Monday, 1 July 2013


Prepare to meet thy God

The following is taken and slightly edited for easier reading from pages 328-330 of Thomas Boston's "Human Nature in its Fourfold State" (Banner of Truth) which we highly recommend. These old Protestant preachers fairly knew how to study and apply the Scriptures. Boston was a noted 18th Century Scottish Presbyterian preacher whose books are, unsurprisingly, still in print today.

1. Man's life is indeed reckoned in the Scriptures by hundreds of years: but no man ever arrived at a thousand, which yet bears no proportion to eternity.

2. Now hundreds are brought down to three score and ten (70) or fourscore (80) in its utmost length “The days of our years are threescore years and ten; and if by reason of strength they be fourscore years, yet [is] their strength labour and sorrow; for it is soon cut off, and we fly away.” (Psalm 90:10)

3. Yet, as if years were too big a word for such a small thing as the life of man on earth, we find it counted by months: "The number of his months are with thee." (Job 14:5)

4. Frequently it is reckoned by days and these but few: "Man, that is born of a woman, is of few days." (Job 14:1)

5. Nay, it but one day, in Scripture account that a hireling's day, who will precisely observe when his day ends, and give over his work . "Turn from him, that he may rest, till he shall accomplish, as an hireling, his day." (Job 14:6)

6. Yea, the Scripture brings it down to the shortest space of time, and calls it a moment. "For our light affliction, which is but for a moment, worketh for us a far more exceeding and eternal weight of glory;" (2 Corinthians 4:17)

7. Elsewhere, it is brought down yet to a lower pitch, further than which one cannot carry it. "Mine age is as nothing before thee..." (Psalm 39:5)

8. Agreeably to this, Solomon tells us: "There is a time to be born, and a time to die." (Ecclesiastes 3:2) but makes no mention of time to live, as if our life were but a skip from the womb to the grave.

Consider the various similitudes by which the Scripture represents the shortness of man's life:

A) Isaiah 38:12 likens man's life to a shepherds tent. The shepherds tent is soon removed, for the flocks must not feed long in one place.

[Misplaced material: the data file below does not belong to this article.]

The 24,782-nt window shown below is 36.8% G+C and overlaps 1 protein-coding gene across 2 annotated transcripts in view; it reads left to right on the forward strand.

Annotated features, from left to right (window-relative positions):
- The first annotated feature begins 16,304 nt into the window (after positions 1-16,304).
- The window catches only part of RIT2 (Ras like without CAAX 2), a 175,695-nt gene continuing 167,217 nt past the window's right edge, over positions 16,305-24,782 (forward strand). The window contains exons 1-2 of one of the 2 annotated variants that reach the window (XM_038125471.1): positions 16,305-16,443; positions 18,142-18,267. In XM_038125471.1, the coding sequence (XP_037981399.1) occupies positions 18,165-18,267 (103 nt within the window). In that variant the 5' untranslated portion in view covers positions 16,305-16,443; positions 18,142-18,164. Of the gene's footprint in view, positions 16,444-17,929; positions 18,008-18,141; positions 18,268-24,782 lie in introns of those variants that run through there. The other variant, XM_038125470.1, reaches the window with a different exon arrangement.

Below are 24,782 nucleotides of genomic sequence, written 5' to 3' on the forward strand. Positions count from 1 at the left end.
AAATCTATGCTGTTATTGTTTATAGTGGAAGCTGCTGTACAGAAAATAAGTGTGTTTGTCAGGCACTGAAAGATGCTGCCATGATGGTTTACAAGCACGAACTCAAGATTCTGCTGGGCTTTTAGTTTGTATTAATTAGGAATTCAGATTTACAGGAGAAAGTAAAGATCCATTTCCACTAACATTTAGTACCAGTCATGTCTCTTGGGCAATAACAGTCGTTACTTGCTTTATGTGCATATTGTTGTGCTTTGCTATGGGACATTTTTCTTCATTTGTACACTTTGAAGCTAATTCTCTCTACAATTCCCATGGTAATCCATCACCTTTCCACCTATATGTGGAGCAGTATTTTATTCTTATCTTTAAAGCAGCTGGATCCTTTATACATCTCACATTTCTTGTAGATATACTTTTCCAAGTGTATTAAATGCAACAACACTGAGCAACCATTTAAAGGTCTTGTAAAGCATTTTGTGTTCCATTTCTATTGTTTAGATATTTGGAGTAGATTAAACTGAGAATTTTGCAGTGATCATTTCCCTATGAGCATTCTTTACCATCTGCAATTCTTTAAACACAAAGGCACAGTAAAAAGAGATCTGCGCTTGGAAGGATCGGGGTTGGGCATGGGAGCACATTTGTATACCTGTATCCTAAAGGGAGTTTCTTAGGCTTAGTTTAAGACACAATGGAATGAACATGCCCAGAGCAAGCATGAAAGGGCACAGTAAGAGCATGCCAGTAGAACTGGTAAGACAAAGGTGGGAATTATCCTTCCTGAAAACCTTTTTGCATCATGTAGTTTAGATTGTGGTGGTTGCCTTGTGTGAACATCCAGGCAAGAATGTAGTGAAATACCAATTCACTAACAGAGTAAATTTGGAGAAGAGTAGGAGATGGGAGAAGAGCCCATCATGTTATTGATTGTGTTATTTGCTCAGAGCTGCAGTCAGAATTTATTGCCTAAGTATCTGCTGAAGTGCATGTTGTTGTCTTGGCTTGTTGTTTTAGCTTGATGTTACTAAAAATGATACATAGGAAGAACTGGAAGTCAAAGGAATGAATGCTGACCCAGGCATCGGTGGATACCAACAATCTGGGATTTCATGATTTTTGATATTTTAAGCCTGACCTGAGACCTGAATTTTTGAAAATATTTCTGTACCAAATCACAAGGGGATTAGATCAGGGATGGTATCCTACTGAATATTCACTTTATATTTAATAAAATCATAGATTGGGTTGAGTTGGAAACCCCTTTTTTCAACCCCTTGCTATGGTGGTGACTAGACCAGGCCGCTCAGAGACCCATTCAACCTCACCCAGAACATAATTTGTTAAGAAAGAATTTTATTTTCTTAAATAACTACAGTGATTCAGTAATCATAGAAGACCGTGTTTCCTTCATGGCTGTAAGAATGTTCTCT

B) Isaiah 38:12 also likens man's life to a weaver being cut off. It is a web which he is incessantly working; he is not idle so much as for one moment: in a short time it is wrought, and then it is cut off. Every breathing is a thread in this web; when the last breath is drawn, the web is woven out; he expires, and then it is cut off, he breathes no more.

C) Isaiah 40:6 likens man's life to the grass and the flower of the field. The grass is flourishing in the morning, but, being cut down by the mowers, in the evening it is withered, so man is sometimes is walking up and down at ease in the morning, and in the evening is lying a corpse. The flower, at best, is but a weak and tender thing, of short continuance wherever it grows. Observe, man is not compared to a flower of the garden but to the flower of the field which the foot of every beast may tread down at any time. Thus is our life liable to a thousand accidents every day, any of which may cut us off. But though we should escape all these, yet at length this grass withers, this flower fades of itself.

D) Job 7:9 likens man's life to the cloud that is consumed and which vanishes away. It looks as big as the morning cloud, which promises great things, and raises the expectation of the husbandman, but the sun soon rises and the cloud is scattered; death comes and man vanishes.

E) James 4:14 likens man's life to a vapour. It is frail and uncertain and does not last. It is as smoke, which goes out of a chimney, as if it would darken the face of the heavens, but quickly it is scattered and appears no more. Thus, departs man's life and "where is he?"

F) Job 7:7 likens man's life unto wind. It is but a passing blast, a short puff, "a wind that passeth and cometh not again" (Psalm 78:39)

G) Job 14:2 likens man's life unto a fleeting shadow which continues not. Observe how a shadow runs along the ground in a cloudy and a windy day, suddenly darkening the places beautified before with the beams of the sun, but as suddenly disappearing.

H) Job 7:6 declares that our days are swifter than a weaver's shuttle. A weaver's shuttle is very swift in its motion, in a moment it is thrown from one side of the web to the other; yet our days are swifter again.

I) Job 9:25 declares that our days are swifter than a post. The ancient post man were fast runners. Ahimaaz outran Cushi. The post runs with all his vigour, yet our days would be swifter than he.

J) Job 9:26 likens our days unto the swift ships. Ships can sail day and night without intermission, till they reach their port. Swift ships, ships of desire, in which men quickly reach their destination, or ships of pleasure which sail more swiftly than ships of burden.

K) Job 9:26 likens our days to the speed of the eagle hastening the its prey. The ordinary flight of the eagle is not sufficient to represent the swiftness of our days; but when he flies upon his prey, which is with an extraordinary swiftness. Even thus, our days flee away.



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